Cliven Bundy rides his horse waving the American flag. He’s a Fox News hero who refused to pay fees and fines for illegally grazing his cows on federal lands for 20 years and then participated in an armed standoff with law enforcement, a frightening and fraught encounter for which he’s never been charged. He’s a cowboy hero, an icon of the rugged individualist, a living piece of the American Dream. Though he fell off his pedestal by blathering racism in the media’s glare, he still commands a lot of sympathy either consciously with right-wing rurals or, worse, unconsciously in the minds of everybody who wants to be, or at least preserve, the American cowboy.
And who doesn’t love the dashing vision of a cowboy, tall in the saddle on his handsome horse, splashes through a sunlit stream as he herds those little dogies along? Methinks, perhaps, the 80 percent of wildlife species that depend on riparian areas, a mere two percent of the land in the intermountain states. Cow-trampled, muddied streams with no overhanging grasses leave these once lush areas with a fraction of the biodiversity they evolved with. The livestock impacts of upland aspen and sagebrush steppes decimate the complexity of the delicate interplay between life and precious water in these drier, more prevalent ecosystems, leaving bare ground that blows away causing even more problems with snowmelt at high elevations. Meanwhile, public lands grazing has cost taxpayers over $1 billion in the last decade, and, as Christopher Ketcham reports in the New Republic this week, livestock are draining the arid West as the historic drought deepens.
There’s nothing wrong with a myth. It’s only harmful if it supersedes reason in decision-making. And there’s the rub. Though public lands ranchers raise only 3% of the nation’s beef and though they represent only a small fraction of the economies in their states, the livestock industry holds outsized power in the West. In Utah, county commissioners influence elections of party convention delegates, the folks who determine who makes it to the ballot. Or not. Like, for instance, the popular incumbents Sen. Bob Bennett and Gov. Olene Walker, who both enjoyed big approval ratings even as the party faithful refused to nominate them to the ballot. Ranchers disgruntled by Bureau of Land Management or Forest Service regulators can call Sen. Orrin Hatch to complain–and he’ll respond! By telling the agencies to stifle the enforcing officers or dismiss them. States cut education budgets but lavishly fund departments of agriculture that serve less to protect the public’s food supply than to support agriculture interests, economic and cultural. One of my favorite campaigns in Utah is a series of posters and PSAs that say “If their way of life goes away, what will happen to ours?” (Where’s the save-the-publishers campaign??)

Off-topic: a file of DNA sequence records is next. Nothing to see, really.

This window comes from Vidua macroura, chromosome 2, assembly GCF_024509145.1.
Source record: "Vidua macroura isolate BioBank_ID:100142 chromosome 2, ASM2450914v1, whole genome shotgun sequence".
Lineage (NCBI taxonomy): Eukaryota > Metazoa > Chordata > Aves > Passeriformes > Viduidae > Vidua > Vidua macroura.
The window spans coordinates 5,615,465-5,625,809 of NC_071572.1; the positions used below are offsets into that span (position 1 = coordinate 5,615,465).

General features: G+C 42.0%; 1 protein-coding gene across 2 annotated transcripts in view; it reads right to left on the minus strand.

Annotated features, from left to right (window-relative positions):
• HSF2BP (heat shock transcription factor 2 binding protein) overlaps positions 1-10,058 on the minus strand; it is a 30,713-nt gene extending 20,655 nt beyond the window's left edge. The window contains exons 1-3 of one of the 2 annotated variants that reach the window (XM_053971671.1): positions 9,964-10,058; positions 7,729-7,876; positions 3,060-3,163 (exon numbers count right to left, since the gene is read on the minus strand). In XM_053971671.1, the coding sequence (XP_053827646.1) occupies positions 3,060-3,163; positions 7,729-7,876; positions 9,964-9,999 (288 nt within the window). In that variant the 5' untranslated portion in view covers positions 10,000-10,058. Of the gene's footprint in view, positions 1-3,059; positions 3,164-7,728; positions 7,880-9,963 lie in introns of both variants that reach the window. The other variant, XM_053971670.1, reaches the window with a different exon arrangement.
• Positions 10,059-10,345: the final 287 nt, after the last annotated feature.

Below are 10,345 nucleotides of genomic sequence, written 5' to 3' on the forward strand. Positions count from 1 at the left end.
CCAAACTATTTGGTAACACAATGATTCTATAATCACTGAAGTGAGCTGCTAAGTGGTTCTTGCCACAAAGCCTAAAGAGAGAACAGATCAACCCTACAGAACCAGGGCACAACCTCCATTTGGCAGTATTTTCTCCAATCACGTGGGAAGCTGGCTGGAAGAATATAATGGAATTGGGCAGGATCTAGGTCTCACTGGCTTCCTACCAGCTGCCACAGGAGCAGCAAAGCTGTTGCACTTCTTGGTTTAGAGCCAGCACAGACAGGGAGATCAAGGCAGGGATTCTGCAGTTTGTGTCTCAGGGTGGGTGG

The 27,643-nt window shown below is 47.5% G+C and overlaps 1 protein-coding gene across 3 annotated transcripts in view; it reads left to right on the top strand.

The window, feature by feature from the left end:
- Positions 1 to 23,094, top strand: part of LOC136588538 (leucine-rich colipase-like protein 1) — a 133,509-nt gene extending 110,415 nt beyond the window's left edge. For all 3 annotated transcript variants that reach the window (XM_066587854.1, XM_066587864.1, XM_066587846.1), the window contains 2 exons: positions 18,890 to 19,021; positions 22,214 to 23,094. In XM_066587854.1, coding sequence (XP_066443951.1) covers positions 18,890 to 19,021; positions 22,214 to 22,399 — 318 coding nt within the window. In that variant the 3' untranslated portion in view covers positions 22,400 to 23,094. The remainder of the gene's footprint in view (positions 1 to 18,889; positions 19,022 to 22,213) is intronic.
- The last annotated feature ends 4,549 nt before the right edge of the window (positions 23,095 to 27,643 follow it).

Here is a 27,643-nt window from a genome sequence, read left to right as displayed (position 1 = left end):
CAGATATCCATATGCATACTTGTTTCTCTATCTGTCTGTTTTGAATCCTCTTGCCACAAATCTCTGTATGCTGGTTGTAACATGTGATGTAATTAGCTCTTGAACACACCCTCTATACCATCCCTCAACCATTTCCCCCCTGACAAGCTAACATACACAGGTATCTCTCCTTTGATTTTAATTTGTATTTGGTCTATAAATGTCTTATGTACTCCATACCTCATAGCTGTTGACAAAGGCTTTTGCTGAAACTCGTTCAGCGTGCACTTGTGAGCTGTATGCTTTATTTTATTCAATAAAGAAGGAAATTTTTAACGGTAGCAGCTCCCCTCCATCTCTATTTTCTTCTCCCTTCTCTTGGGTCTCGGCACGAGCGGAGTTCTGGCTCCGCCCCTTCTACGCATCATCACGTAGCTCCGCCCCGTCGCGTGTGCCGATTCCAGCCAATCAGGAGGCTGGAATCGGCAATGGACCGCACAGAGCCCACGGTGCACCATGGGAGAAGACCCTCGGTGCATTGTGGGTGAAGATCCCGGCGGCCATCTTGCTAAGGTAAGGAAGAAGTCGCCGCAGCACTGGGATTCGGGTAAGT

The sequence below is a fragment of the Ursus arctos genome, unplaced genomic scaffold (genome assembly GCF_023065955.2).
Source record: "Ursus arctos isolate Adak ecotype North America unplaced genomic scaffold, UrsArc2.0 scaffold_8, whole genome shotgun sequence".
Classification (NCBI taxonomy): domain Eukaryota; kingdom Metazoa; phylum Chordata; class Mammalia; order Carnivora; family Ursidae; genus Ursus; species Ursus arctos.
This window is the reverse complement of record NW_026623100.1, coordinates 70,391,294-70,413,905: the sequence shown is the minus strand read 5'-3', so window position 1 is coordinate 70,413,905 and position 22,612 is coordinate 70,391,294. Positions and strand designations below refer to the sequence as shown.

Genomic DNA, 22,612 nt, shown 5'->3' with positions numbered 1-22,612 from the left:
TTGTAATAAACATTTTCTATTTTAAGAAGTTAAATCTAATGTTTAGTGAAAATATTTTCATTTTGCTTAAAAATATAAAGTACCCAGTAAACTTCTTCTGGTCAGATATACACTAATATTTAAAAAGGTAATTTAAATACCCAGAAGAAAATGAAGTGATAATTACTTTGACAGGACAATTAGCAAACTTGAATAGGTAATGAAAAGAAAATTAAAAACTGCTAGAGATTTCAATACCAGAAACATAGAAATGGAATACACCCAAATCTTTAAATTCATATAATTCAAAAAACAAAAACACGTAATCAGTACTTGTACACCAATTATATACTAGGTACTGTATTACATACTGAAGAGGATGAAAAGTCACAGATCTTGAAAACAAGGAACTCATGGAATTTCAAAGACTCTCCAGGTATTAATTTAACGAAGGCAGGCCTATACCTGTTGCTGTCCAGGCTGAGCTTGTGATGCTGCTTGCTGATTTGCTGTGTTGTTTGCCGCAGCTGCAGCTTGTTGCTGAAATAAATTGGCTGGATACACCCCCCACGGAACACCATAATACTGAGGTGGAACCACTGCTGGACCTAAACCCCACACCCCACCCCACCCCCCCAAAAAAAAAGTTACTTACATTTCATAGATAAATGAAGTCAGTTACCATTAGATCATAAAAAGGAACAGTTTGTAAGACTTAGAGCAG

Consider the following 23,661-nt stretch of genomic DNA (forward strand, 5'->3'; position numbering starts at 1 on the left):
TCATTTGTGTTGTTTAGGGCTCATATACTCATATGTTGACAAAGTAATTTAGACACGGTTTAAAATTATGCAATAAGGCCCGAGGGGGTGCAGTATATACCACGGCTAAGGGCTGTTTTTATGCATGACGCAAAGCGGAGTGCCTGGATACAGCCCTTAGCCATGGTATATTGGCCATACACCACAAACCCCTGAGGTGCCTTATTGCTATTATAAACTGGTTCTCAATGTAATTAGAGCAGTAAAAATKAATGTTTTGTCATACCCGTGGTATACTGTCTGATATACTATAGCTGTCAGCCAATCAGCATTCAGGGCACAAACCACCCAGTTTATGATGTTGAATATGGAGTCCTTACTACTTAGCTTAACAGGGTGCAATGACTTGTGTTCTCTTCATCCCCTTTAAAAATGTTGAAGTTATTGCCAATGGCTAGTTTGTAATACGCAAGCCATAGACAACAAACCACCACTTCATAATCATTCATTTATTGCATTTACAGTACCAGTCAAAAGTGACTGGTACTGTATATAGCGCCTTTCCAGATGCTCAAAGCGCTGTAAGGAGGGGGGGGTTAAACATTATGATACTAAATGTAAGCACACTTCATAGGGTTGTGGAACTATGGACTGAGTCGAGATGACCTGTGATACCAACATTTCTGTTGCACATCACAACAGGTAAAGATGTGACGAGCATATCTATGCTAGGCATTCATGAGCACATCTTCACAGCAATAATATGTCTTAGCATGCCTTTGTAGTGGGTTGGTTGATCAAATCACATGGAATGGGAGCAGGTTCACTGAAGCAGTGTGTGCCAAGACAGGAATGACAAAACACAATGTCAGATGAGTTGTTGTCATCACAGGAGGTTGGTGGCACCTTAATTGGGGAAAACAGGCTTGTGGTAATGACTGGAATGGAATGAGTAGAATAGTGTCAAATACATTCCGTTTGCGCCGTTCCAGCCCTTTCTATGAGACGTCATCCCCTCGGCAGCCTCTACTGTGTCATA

The myth of the rugged, handsome cowboy is not serving us well. Not economically or ecologically. But we need myth. We crave it. We could replace it with a new romance, a new myth that captures the spirit of freedom and space. How about we trade the cowboy for his horse? The BLM
estimates that there are fewer than 50,000 feral horses on public lands, a trifle compared to the millions of cows grazing at public expense. Of course, ranchers complain that the wild horses are taking the forage from livestock and damaging the landscape–and on that last point the environmental community agrees. On the other hand, tens of thousands of horse lovers advocate passionately for the horses to run free on our landscapes. In 2013, the Utah BLM office received nearly 20,000 letters in support of the nonnative equines. And they are lovely. People love them, and the damage they do is minimal compared to that of livestock on public lands. How about we scrap the cowboy and replace him with the horse?
What Can You Learn From A Coyote?
Wildlife, wildlife, wildlife. The grandeur of Wingate cliffs and the delicacy of a Colorado columbine draw me into wild places, but wild creatures connect me to deserts and mountains with a particularly vivid immediacy and intimacy. Whether I’m startled by a snake rustling fallen leaves or awed by a soaring hawk, I’m thrilled by the lives of creatures so different from me but dependent on the same water, air, and land that I am. When I leave the built environment to engage with the natural environment, I allow for marvel and humility, a glimpse into the intrinsic value of wild places. Or at least wilder places. Here, author Susan Imhoff Bird rides her bike up a Utah canyon to find a wildlife wonderland that ignites her own wild places.